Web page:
without actually submerging his head, and to regain the
The old woman had not yet returned from church, or from the weekly gossip or neighbourly tea which succeeded. The husband sat in the kitchen, spelling the psalms for the day in his Prayer-book, and reading the words out aloud--a habit he had acquired from the double solitude of his life, for he was deaf. He did not hear the quiet entrance of the pair, and they were struck with the sort of ghostly echo which seems to haunt half-furnished and uninhabited houses. The verses he was reading were the following:--
"Why art thou so vexed, O my soul: and why art thou so disquieted within me?
"O put thy trust in God: for I will yet thank him, which is the help of my countenance, and my God."
And when he had finished he shut the book, and sighed with the satisfaction of having done his duty. The words of holy trust, though, perhaps, they were not fully understood, carried a faithful peace down into the depths of his soul. As he looked up, he saw the young couple standing in the middle of the floor. He pushed his iron-rimmed spectacles. on to his forehead, and rose to greet the daughter of his old master and ever-honoured mistress.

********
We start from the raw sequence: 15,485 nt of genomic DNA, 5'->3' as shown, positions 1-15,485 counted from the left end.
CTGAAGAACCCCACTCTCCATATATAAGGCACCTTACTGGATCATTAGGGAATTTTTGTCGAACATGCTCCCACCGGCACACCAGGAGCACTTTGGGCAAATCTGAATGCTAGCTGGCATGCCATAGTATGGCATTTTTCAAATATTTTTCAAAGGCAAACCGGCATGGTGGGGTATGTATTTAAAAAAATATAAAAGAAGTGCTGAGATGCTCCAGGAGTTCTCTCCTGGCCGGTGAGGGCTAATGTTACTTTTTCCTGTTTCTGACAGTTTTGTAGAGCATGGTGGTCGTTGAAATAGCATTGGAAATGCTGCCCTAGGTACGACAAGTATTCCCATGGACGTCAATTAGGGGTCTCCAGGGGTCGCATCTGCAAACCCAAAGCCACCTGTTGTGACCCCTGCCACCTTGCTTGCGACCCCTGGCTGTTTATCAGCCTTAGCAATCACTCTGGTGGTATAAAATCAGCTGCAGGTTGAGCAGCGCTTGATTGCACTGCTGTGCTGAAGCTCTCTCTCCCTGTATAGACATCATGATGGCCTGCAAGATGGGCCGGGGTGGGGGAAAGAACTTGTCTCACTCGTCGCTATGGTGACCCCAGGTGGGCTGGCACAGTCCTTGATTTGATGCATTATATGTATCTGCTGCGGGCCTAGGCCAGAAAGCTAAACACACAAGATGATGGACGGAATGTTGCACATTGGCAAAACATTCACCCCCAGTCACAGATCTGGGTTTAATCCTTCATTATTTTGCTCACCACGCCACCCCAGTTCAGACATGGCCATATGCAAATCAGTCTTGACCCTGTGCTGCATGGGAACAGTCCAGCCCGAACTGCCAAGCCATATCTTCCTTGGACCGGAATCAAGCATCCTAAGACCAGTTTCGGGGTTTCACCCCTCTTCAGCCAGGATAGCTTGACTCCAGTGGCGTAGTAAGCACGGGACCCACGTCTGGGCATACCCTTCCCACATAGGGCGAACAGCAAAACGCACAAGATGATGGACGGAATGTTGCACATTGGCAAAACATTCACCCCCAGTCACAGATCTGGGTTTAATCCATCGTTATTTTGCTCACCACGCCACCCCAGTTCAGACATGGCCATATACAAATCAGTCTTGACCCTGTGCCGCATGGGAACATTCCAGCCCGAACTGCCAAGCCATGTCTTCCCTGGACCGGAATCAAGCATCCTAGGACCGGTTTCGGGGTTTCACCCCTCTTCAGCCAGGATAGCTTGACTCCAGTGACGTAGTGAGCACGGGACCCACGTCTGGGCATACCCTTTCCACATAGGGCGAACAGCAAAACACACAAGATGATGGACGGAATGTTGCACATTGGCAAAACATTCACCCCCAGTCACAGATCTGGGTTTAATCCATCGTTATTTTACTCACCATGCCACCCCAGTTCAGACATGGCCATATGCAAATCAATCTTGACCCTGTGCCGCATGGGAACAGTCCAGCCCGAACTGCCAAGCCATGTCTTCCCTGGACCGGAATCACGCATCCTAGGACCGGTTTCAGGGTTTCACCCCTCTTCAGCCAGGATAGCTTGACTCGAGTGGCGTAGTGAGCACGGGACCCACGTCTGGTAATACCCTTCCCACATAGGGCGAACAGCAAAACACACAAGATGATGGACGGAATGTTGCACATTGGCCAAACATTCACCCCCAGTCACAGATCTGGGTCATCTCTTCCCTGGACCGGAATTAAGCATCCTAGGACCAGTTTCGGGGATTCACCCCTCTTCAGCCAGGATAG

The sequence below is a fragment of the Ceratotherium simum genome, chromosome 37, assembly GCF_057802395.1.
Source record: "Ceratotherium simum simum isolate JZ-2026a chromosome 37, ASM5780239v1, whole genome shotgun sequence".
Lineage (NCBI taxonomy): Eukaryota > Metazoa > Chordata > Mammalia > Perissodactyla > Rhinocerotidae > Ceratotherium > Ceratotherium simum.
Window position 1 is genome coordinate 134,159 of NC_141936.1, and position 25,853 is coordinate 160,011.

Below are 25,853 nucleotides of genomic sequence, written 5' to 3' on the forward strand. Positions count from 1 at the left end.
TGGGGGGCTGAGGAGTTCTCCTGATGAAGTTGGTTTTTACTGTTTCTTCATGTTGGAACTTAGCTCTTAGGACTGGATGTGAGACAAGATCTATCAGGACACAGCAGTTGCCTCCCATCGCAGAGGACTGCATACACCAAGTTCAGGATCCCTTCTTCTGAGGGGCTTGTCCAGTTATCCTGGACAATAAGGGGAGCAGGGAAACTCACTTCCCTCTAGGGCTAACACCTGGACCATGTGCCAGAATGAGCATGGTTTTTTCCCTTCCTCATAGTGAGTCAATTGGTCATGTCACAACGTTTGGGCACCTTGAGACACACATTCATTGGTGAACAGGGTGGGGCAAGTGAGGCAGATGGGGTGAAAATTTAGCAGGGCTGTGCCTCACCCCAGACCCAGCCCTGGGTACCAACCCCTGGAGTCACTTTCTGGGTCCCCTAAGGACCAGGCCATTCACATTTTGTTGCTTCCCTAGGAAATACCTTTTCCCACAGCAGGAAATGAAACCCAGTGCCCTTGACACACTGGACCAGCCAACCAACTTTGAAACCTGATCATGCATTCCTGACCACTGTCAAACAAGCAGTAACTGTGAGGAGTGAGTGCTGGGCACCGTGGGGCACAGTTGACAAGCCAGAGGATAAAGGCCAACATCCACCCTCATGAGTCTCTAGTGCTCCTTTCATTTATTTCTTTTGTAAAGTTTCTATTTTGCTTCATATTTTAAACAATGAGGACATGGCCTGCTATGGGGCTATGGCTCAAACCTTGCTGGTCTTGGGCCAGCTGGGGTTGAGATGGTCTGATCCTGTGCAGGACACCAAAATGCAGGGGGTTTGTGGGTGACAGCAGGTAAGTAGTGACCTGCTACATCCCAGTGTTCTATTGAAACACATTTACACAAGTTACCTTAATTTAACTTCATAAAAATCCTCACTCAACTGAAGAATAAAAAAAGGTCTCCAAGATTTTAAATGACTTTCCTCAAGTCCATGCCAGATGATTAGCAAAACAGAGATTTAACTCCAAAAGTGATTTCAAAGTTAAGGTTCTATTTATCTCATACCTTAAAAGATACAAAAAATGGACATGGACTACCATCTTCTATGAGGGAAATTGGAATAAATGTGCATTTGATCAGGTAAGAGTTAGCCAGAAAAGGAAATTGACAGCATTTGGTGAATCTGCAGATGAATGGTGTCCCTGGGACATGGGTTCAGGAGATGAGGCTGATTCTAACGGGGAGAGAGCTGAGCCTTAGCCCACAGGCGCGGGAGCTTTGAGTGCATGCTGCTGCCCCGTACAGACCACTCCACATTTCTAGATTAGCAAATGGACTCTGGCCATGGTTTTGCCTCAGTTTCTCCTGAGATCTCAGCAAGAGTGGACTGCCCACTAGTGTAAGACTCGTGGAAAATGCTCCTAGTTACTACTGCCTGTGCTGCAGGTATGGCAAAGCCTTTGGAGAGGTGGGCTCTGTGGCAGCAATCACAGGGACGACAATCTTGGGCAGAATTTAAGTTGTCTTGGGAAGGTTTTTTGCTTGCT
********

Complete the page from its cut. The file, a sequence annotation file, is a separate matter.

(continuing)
"God bless thee, lass! God bless thee! My old eyes are glad to see thee again."
Ruth sprang forward to shake the horny hand stretched forward in the action of blessing. She pressed it between both of hers, as she rapidly poured out questions. Mr. Bellingham was not altogether comfortable at seeing one whom he had already begun to appropriate as his own, so tenderly familiar with a hard-featured, meanly-dressed day-labourer. He sauntered to the window, and looked out into the grass-grown farmyard; but he could not help overhearing some of the conversation, which seemed to him carried on too much in the tone of equality. "And who's yon?" asked the old labourer at last. "Is he your sweetheart? Your missis's son, I reckon. He's a spruce young chap, anyhow."